Locked on the 105
The Night an STM Bus Driver Held Me Captive
Well, tonight I called the cops on a bus driver. Yes. The driver of the 105, bus number 22-288, departing from Concordia’s Loyola campus, held me captive on his bus at my stop.
I was the only passenger left; he closed the doors, parked the bus, illuminated the out of service sign and told me I was not going anywhere. This happened after I had requested that he lower the bus when I got on at Loyola. He looked me up and down and said: “Vous êtes pas capable de prendre la marche?” I stared at him. I said, “Are you going to lower it?”
He said, “S’il vous plait?” I stared at him. He reluctantly lowered it. I sat at the front of the bus and we departed. He said, “You could have said please.” In French. I said, “It’s not up to you to ask whether or not I can take a step.” In English. He said, “Vous pouvez parler en français.” I said, “Yes I could.” He sassed me. I sassed back.
At my stop, someone was getting off first. I sat down to wait and hit record on my phone because I had a feeling this was not over, and then I found out that I was right. The driver got up out of his seat, came and leaned over me, and said that I was not polite. He said that he has children and he’s teaching them to be polite. I said, “Oh now you’re comparing me to your kids? That’s demeaning.” I told him that it is his job to lower the bus and ramp whenever asked, regardless of what a person looks like. I was angry. He was threatening to call the cops. He had closed the doors, making it impossible for me to get off the bus. I was locked on the bus. He was going to call the cops? Fuck no!
I dialed 9-1-1 and told the operator I was being held on a city bus against my will. I told her where I was and the bus number and she said she’d send a car. After hearing me speak very loudly, in English, to an emergency dispatch centre, the driver opened the doors of the bus. Imagine that. He got off and talked to the driver of another 105 who had pulled over to look out for his union brother. I waited on the bus for the cops. “Let’s do this shit,” I said to myself and to my recording cell phone, “fuck this. Let’s see what the cops have to say about a male bus driver locking a woman alone with him on a bus late at night.”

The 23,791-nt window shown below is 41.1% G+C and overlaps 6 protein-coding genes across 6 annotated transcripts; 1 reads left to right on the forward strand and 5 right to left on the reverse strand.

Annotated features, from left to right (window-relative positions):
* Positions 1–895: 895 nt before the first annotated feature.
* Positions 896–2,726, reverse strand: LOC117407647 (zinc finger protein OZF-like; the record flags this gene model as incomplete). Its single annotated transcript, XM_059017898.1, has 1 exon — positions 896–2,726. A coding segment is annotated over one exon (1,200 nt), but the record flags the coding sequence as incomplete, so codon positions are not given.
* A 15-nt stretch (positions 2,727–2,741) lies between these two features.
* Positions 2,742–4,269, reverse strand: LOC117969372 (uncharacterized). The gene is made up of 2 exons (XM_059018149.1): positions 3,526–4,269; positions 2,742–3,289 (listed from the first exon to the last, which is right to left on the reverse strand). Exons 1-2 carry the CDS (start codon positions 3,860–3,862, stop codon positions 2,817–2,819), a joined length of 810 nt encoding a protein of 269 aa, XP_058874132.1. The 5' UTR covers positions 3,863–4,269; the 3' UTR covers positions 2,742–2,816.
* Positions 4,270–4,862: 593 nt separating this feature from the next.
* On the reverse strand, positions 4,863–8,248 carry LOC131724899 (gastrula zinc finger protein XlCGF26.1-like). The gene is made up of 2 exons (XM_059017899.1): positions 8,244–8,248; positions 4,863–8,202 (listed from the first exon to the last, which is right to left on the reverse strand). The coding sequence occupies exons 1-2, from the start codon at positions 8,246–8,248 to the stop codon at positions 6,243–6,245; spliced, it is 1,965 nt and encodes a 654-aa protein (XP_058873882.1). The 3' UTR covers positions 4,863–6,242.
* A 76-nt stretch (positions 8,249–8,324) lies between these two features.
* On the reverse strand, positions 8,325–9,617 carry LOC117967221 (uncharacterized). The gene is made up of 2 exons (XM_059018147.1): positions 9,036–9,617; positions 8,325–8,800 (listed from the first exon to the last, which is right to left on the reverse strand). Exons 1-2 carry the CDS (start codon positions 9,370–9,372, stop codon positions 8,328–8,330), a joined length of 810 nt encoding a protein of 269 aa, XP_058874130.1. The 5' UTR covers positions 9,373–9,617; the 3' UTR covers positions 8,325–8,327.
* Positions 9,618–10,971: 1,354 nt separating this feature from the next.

The cops came to talk to the bus drivers, completely ignoring me. “Does anyone want to hear what I have to say?” One cop told me to go away—over there. The other, shorter, shittier cop grabbed me by the arm and pulled me away, and when he realized I was audio recording him he took my phone, stopped the recording, turned off my phone and wouldn’t give it back to me. After having a chat with the driver the cop confronted me, saying if I “can’t live in the society,” that was my problem. He had my bag, including my wallet, and he threw it in the mud. He told me to go home.
“Ma’am, go home. You’re off the bus now.” As though I am the problem. I am a hysterical, crazy bitch who should quiet down and disappear. I did something wrong by calling the police when my security was in danger. “Go home, ma’am, go home now. Back off. When I tell you to back off, you back off.” Me: “Don’t touch me, you can’t touch me.” Cop: “If you don’t follow my order I can touch you. Back off. That’s an order.”
An older STM cop took me to sit down in his cruiser and take notes on my side of the story. I recounted the whole thing—how I didn’t answer the driver’s inappropriate question about my physical “capabilities”—and he took that as an opportunity to hold me hostage and reprimand me.
I grilled him: “Who, according to the STM, is entitled to accessibility and who is not deemed disabled enough for those features?” He did not answer.
I asked who gets this report. He dodged my question. He asked what my disability is. I asked him about protocol when a complaint is filed. He told me that I should consider taking Transport Adapté. I repeated how scary it was to be locked on a bus with an angry, aggressive man. He offered to drive me home. I declined. We got out of the cruiser, out of earshot of his bitchy young white Quebec-supremacist lady cop partner with a swishy ponytail. He told me his mother is “handicapped” too, that she uses a wheelchair and she has a hard time getting anywhere, and it’s not just the STM. He said that this is a hard moment and it will pass. I said yes, discrimination is everywhere.
Yes, this moment may pass, but actually, this happens every day. As I sit writing this with a strong impulse to destroy something and eat chocolate almonds, I ask myself: now what? Now, I keep trying. Keep resisting. I choose civil disobedience over quietly taking whatever abuse the STM throws at me. Now, I keep working with my comrades in Accessibilize Montreal, and we ask others to join us.
Now we need you to be with us as we speak out, as we take direct action, as we get harassed, as we get abused, by the STM and the SPVM. We need you to stand by us, between us, and the people in uniform, so that this daily abuse is no longer kept a secret. We need to put an end to the daily violence hurled at us just because we attempt to access transit. Now we need to accessibilize the STM because they won’t do it themselves.
RETRACTION: The Link would like to acknowledge the criticism surrounding the graphic published with the “Locked on the 105” article in the opinions section of Volume 35, Issue 25. We understand that the graphic is a misrepresentation of the Black community and that it perpetuates the stereotype of an angry black man scaring a white child. The graphic should have been flagged at the editing stage. The Link regrets the error and has retracted the image. It can still be found in our archives.